»Sentinel CLI Configuration File Syntax

The Sentinel CLI's configuration file can be used to control the behavior of the simulator during apply and test operations.

»Usage

The configuration file is used in different ways depending on what operation you are trying to execute.

»Apply

When using sentinel apply, supply the configuration file by using the -config=FILE flag, where FILE is the path to the configuration file. The default is sentinel.[hcl|json].

See the apply command reference for more details.

»Test

When using sentinel test, each file matching test/<policy>/*.[hcl|json] is a configuration file representing a single test case, where <policy> is the name of the policy being tested. Configure assertions for each test case using the test section.

See the test command reference for more details.

»Remote sources

When declaring a policy or module block within the configuration, a source attribute must be supplied. This source should declare the location of the resource, which can be either a local file or a URL pointing to a remote file. Examples of local source attributes are detailed both in the Policies and Modules sections of this page. Below are a few examples of remote source attributes.

Example:

policy "foo" {
  source = "git::https://github.com/hashicorp/sentinel-example.git//main.sentinel"
  enforcement_level = "hard-mandatory"
}

The above example will fetch the policy from the provided URL and place it into the cache ready for use. Be sure to read the Remote Sources page for an in-depth overview.

»Configuration File Reference

The format of the configuration file is either JSON or HCL. The available blocks are:

»Mock Imports

Mock imports allow running a policy with an import that you may not have access to or is too difficult to run. For example, it can be easier to mock data for Terraform Enterprise locally instead of having to run a workspace through a plan/policy check cycle.

Mock imports are specified using the mock block, labelled by the import name that you want to mock. For example, if you wanted to mock the time import, you could create an entry with the time label pointing to the data you want to mock.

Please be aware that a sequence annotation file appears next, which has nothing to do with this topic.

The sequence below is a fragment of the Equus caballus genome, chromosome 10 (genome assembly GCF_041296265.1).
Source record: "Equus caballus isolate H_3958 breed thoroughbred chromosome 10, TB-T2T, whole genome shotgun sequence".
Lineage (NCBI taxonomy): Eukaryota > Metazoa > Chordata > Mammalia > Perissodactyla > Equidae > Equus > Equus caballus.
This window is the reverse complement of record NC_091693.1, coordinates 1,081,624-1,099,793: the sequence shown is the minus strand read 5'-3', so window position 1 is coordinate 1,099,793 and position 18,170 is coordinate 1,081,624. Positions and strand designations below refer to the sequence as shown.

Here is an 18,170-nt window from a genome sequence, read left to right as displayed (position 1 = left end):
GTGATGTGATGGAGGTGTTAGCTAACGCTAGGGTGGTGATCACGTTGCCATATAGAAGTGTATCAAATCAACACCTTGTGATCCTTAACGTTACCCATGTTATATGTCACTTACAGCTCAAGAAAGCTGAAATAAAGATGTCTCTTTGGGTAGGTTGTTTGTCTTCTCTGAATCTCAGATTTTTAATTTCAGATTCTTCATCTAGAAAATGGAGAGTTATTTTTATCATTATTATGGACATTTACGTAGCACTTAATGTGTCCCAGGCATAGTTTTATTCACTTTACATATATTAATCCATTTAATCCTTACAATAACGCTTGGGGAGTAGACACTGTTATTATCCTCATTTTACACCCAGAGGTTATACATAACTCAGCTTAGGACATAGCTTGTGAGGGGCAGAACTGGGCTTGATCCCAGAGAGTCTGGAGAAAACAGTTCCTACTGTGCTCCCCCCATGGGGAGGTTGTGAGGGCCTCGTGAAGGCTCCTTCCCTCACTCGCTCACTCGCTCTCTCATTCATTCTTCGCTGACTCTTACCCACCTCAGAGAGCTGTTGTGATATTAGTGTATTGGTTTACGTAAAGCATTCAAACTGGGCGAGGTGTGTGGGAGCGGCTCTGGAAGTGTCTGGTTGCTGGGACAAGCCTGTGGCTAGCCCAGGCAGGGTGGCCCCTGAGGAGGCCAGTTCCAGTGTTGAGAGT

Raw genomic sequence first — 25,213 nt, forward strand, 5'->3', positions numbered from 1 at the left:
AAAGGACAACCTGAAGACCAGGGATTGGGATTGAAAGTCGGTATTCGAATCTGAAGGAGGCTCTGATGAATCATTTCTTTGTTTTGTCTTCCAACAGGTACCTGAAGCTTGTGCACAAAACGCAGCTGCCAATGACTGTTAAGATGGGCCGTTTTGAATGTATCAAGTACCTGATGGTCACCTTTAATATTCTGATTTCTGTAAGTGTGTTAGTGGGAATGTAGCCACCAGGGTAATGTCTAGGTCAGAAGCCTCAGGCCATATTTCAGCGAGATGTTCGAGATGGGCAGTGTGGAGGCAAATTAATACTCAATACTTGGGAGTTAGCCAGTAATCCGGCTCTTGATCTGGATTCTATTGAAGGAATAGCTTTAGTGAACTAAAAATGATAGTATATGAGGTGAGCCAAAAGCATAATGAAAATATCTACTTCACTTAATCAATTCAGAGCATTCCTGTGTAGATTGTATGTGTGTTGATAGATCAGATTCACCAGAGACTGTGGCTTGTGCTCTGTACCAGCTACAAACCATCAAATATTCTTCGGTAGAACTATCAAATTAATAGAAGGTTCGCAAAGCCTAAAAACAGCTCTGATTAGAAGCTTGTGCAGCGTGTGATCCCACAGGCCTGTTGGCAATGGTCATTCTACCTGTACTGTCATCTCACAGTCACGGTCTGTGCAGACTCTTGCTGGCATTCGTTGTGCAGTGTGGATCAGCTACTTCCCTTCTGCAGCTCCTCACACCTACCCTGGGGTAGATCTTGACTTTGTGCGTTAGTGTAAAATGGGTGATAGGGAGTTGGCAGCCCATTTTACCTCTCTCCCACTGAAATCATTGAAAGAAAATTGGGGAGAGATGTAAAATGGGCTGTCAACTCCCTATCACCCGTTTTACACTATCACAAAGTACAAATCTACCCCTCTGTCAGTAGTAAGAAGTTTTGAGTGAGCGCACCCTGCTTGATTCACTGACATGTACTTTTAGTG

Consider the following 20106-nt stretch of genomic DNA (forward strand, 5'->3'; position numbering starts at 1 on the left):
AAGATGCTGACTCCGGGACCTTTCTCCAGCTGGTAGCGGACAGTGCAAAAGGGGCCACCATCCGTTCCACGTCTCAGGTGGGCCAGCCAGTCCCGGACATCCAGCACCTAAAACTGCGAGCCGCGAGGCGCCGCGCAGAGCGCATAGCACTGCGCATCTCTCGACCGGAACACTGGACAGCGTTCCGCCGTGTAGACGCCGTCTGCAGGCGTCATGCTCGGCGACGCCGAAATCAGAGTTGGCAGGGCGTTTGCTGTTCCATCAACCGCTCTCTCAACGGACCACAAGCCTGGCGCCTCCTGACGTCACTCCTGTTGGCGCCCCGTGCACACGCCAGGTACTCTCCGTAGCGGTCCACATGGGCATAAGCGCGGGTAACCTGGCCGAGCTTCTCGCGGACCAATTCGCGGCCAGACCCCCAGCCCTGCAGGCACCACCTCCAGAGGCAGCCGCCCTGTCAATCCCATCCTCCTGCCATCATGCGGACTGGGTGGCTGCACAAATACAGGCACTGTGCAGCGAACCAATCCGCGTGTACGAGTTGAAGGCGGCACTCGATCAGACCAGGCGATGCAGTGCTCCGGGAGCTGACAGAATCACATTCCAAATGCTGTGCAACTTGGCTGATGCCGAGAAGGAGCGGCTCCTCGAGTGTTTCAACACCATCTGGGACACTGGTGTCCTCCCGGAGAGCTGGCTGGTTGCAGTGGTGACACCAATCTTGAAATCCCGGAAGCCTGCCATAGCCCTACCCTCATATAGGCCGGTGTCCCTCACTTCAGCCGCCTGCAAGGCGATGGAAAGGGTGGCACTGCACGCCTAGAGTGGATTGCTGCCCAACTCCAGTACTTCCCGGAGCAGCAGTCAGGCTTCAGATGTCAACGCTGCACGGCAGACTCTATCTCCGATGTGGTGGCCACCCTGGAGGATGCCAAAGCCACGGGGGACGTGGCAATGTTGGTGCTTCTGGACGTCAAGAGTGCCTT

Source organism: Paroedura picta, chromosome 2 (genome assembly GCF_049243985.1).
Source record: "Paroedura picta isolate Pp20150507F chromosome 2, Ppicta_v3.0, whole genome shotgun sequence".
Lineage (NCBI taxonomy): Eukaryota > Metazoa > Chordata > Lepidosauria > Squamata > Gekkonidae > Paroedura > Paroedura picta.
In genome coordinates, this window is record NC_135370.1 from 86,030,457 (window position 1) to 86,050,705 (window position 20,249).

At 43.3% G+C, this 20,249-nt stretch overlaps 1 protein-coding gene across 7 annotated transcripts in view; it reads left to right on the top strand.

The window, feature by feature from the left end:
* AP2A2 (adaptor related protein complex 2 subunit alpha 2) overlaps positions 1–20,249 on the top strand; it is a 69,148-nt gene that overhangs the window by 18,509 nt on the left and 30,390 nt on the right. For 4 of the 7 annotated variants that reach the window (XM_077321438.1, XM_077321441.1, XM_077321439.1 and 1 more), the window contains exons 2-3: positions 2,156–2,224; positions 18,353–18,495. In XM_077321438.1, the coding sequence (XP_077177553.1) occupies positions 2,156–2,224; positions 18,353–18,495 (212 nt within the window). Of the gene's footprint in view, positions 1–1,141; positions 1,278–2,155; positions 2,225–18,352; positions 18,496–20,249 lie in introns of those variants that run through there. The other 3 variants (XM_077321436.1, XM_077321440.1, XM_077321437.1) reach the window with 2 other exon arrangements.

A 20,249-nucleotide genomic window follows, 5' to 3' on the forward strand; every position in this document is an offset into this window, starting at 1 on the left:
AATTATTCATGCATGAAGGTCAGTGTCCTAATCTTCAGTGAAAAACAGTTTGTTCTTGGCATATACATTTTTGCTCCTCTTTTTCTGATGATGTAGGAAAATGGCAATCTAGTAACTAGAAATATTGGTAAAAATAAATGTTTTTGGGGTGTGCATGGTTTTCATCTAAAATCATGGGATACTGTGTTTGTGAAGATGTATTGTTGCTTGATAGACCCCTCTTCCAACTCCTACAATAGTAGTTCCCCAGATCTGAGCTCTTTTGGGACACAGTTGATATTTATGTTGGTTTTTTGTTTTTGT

The data can take one of two forms:

»Mocking static data

Static data can be mocked directly via HCl using the data attribute on the mock block.

Example:

mock "time" {
  data = {
    now = {
      hour = 9
      minute = 42
    }
  }
}

With the above configuration, the following policy would pass:

import "time"

main = time.now.hour == 9

»Mocking with Sentinel code

There are some Sentinel types that raw data cannot mock, such as functions, and maps that don't have string keys. To mock this data, you can use a Sentinel file itself. In this case, you can set the module attribute to a file with the Sentinel code in it, relative to the current working directory in the event of apply, or relative to the configuration file location in the event of test.

Note that main is not required in a mock data file.

Example:

mock "foo" {
  module = {
    source = "mock-foo.sentinel"
  }
}

mock-foo.sentinel would contain:

bar = func() {
    return "baz"
}

With the above configuration, the following policy would pass:

import "foo"

main = foo.bar() == "baz"

»Policies

The policy block allows for the the configuration of policies to assist with integrating into other commands.

Each policy block has a label to identify the policy, with the block providing configuration of the policy. The available configuration options for policy are source and enforcement_level. The source key provides the location of the policy, while enforcement_level is currently used by integrations such as Terraform Cloud. For more information on the source value, see Policy and Module Sources.